# The Standard Template Library: Generic Programming

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## Using a Set

A set is a collection of key values. A set is used when we need to know whether a value is present. In a graph-traversal algorithm, for example, we might use a set to hold each visited node. Before we move to the next node, we query the set to see whether the node has already been visited.

The word occurrence program of the preceding section, for example, may choose not to count common words. To do this, we define a word-exclusion set of type string:

```#include <set>
#include <string>
set<string> word_exclusion;```

Before entering a word into our map, we check whether it is present within the word_exclusion set:

```while ( cin >> tword )
{
if ( word_exclusion.count( tword ))
// present in the set of excluded words?
// then skip the rest of this iteration
continue;

// ok: if here, not an excluded word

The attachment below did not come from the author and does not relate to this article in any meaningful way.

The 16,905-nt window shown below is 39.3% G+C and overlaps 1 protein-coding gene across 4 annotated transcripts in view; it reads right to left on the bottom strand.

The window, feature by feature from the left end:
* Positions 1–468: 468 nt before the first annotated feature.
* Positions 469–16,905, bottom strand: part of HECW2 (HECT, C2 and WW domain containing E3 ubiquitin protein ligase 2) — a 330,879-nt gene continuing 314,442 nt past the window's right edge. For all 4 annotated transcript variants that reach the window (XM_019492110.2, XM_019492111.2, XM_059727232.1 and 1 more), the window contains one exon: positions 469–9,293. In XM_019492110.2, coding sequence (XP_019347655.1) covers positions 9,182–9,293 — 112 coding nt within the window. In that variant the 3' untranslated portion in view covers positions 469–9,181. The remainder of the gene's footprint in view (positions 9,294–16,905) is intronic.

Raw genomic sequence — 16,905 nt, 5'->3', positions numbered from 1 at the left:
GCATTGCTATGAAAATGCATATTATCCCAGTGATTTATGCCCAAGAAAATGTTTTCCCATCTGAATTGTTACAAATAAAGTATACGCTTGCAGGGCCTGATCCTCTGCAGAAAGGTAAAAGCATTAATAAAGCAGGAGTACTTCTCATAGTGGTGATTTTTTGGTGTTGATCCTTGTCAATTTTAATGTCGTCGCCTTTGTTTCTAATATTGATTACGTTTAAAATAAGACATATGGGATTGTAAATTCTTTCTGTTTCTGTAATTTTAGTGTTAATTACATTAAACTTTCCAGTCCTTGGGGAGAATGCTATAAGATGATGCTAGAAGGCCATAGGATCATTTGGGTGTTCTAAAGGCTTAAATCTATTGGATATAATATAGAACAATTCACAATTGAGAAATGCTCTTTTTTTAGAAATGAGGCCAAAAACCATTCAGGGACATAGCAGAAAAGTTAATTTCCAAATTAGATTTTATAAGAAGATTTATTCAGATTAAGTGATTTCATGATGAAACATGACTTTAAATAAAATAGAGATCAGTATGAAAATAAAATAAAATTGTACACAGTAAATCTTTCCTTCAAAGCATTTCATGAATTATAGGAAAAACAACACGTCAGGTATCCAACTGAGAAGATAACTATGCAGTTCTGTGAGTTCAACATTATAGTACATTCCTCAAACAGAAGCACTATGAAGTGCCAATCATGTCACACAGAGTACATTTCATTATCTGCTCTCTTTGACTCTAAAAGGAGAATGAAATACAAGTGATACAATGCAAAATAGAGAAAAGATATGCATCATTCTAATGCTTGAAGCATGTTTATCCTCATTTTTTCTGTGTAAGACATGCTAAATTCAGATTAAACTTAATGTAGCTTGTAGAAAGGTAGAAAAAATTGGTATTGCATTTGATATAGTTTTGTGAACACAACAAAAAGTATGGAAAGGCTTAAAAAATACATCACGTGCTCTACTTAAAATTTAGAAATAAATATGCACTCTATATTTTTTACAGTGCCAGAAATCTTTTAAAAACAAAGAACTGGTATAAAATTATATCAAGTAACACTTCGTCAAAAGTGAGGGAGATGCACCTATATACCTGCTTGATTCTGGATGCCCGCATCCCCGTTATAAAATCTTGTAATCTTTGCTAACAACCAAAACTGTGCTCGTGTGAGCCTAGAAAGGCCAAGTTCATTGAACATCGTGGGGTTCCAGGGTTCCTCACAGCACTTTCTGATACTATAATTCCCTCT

words[ tword ]++;
}```

The continue statement causes the loop to skip the remaining statements of the current loop iteration. In this case, if tword is within the word_exclusion set, the

`words[ tword ]++; `

statement is never executed. The while loop instead begins the next loop iteration by evaluating

`while ( cin >> tword ) `

A set contains only one instance of each key value. (To store multiple key values, we must use a multiset.)

By default, the elements are ordered using the less-than operator of the underlying element type. For example, given

```int ia[ 10 ] = { 1, 3, 5, 8, 5, 3, 1, 5, 8, 1 } ;

vector< int > vec( ia, ia+10 );
set<int>   iset( vec.begin(), vec.end() );```

the elements contained in iset are {1,3,5,8}.

Individual elements of a set are added using the single argument insert():

`  iset.insert( ival );`

A range of elements is added using the insert() operation taking two iterators:

`  iset.insert( vec.begin(), vec.end() );`

Iteration over a set is as you might expect:

```set<int>::iterator it = iset.begin();
for ( ; it != iset.end(); ++it )
cout << *it << ' ';

cout << endl;```

The generic algorithms provide a number of set algorithms: set_intersection(), set_union(), set_difference(), and set_symmetric_difference().